Planetary magnetism : investigations of paleomagnetic properties of the Earth and Moon
- Author(s): Lawrence, Kristin Portle;
- et al.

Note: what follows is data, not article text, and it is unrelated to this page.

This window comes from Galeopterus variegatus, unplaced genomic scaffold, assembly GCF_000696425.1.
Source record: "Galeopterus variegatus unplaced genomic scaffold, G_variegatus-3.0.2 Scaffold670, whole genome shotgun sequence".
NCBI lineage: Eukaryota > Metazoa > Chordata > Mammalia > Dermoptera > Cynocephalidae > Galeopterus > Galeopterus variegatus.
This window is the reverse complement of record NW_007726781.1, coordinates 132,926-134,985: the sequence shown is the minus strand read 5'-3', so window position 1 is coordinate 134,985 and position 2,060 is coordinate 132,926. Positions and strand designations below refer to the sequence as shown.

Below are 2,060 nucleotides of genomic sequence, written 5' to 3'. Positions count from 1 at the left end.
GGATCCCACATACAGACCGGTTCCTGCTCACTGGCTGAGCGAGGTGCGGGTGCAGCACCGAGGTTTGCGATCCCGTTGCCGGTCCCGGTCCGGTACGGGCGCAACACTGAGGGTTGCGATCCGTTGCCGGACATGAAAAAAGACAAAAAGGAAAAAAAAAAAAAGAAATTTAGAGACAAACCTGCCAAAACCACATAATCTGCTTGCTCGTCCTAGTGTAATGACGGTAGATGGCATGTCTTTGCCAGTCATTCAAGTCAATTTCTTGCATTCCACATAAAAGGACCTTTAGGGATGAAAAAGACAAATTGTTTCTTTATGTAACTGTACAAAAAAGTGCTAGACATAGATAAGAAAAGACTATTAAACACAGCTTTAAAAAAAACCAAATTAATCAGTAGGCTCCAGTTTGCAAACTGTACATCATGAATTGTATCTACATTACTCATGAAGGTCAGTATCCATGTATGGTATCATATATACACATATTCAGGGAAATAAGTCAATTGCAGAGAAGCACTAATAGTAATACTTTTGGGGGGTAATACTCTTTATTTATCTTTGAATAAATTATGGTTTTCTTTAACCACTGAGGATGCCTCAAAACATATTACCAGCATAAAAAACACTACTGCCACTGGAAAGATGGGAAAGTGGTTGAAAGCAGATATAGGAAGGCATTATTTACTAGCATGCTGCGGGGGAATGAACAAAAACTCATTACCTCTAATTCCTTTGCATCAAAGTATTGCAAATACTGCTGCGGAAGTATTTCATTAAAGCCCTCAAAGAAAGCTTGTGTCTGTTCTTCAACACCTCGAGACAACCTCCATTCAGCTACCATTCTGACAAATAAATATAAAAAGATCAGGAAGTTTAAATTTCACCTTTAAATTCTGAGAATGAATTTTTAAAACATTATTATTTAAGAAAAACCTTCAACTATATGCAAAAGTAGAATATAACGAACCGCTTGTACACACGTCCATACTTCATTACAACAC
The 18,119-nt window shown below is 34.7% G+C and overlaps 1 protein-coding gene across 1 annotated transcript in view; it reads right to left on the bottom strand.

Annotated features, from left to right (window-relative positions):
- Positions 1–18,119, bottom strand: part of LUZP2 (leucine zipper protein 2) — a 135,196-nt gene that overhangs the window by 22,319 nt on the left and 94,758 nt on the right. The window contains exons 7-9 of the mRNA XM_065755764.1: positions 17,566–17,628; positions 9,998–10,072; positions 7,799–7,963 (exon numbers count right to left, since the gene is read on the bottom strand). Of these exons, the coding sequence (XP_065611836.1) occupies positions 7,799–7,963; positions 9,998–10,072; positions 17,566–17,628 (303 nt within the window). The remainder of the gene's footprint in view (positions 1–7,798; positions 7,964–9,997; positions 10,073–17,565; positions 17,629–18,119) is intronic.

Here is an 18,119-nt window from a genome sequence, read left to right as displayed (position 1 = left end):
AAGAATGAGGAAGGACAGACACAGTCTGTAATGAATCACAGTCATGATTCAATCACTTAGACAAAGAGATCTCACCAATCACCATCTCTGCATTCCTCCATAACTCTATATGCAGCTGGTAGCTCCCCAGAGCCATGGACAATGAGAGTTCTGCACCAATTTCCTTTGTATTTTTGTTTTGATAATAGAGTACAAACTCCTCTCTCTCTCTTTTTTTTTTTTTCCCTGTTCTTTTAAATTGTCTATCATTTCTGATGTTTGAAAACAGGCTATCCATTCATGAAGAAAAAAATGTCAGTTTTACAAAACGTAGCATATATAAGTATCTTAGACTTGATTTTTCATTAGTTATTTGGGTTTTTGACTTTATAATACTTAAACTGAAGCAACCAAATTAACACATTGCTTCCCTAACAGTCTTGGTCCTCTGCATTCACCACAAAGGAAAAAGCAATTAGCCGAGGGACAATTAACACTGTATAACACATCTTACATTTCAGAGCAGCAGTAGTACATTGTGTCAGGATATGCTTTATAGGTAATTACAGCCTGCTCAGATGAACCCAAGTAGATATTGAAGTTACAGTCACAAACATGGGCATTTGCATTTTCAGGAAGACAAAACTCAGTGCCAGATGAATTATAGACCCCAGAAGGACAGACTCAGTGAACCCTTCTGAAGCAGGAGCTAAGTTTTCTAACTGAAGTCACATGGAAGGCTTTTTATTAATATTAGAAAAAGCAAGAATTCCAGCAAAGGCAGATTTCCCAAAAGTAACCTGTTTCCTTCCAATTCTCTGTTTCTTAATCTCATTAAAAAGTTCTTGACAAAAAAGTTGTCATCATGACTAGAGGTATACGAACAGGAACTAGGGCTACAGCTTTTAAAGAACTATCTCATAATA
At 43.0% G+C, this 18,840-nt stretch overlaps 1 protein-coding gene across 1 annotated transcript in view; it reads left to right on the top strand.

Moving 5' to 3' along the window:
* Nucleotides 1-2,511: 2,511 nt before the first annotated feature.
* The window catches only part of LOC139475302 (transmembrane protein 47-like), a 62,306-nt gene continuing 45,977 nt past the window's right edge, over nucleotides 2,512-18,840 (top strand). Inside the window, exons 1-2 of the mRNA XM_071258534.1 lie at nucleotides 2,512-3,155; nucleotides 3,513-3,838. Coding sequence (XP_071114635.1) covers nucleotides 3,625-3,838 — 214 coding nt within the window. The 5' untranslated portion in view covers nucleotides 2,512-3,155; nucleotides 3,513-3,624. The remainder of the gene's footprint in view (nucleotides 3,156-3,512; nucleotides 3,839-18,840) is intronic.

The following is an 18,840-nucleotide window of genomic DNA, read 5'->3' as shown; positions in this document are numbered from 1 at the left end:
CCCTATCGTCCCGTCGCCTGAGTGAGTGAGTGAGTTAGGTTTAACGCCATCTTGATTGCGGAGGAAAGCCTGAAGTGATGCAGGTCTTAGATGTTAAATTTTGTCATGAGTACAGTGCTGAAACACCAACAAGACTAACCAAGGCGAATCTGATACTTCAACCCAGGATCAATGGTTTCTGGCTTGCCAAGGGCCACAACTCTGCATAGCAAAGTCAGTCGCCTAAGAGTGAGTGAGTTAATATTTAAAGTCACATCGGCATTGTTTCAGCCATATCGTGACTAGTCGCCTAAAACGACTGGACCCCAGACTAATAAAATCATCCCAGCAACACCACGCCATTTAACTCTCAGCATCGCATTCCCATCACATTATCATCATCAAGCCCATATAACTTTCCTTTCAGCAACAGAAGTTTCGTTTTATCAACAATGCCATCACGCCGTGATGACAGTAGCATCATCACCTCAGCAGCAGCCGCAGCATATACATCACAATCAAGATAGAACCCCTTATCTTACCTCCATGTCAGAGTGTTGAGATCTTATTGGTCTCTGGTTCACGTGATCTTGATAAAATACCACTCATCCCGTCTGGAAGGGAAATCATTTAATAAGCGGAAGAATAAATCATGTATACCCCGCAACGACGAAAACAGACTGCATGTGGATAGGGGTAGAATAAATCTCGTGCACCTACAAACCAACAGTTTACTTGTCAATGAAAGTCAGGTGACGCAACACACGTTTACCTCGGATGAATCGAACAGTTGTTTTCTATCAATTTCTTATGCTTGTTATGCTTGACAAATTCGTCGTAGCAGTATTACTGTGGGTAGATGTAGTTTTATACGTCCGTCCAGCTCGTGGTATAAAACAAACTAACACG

A planetary body's ability to generate a dynamo is dependent on its thermal history and possible energy sources, particularly the convective states of the core and overriding mantle. This dissertation addresses questions regarding the characteristics of magnetic fields for both the Earth and the Moon. The temporal and spatial variations of the Earth's geomagnetic field are investigated using rock magnetic properties (direction and intensity) for the past 5 Ma. This thesis analyzes both published data at \±20\⁰ and provides new paleomagnetic measurements of direction and intensity for a high latitude site ( -78\⁰) to investigate both the longitudinal and latitudinal variations of Earth's field. Investigations of zonal statistical paleosecular variation (PSV) models reveal that recent models are incompatible with the empirical \±20\⁰ directional distributions. The \±20\⁰ latitude data suggest less PSV and smaller persistent deviations from a geocentric axial dipole field during the Brunhes. High dispersion and low intensity observed at - 78\⁰ agrees with the global observation of anti-correlation between dispersion and intensity. Comparisons with temporally-varying dipole magnitude models show that the lack of increased paleointensity at high latitude likely results from temporal sampling bias. Previous paleointensity studies of Apollo era samples suggest strong paleointensities for ancient (>3.6 Ga) lunar rocks and little-to-no strength for younger (<3.6 Ga) rocks. By extrapolation, these results were interpreted as the Moon having an early, short-lived dynamo. However, previous paleointensity measurements do not meet current lab protocols and substantial scatter exists in paleointensities from the putative dynamo period. I analyze published and measure new absolute (thermal and microwave) and relative paleointensities from five Apollo samples spanning from 3.3 to 4.3 Ga to re-examine the hypothesis of an early lunar dynamo. In light of the new experiments and a thorough re-evaluation of existing paleointensities, I show that although some samples with ages of 3.6 Ga to 3.9 Ga are strongly magnetized with occasional stable directions, no observations verifiably demonstrate a primary thermal remanence. In agreement with satellite measurements of crustal magnetism, current paleointensity measurements do not support the existence of a 3.9-3.6 Ga lunar dynamo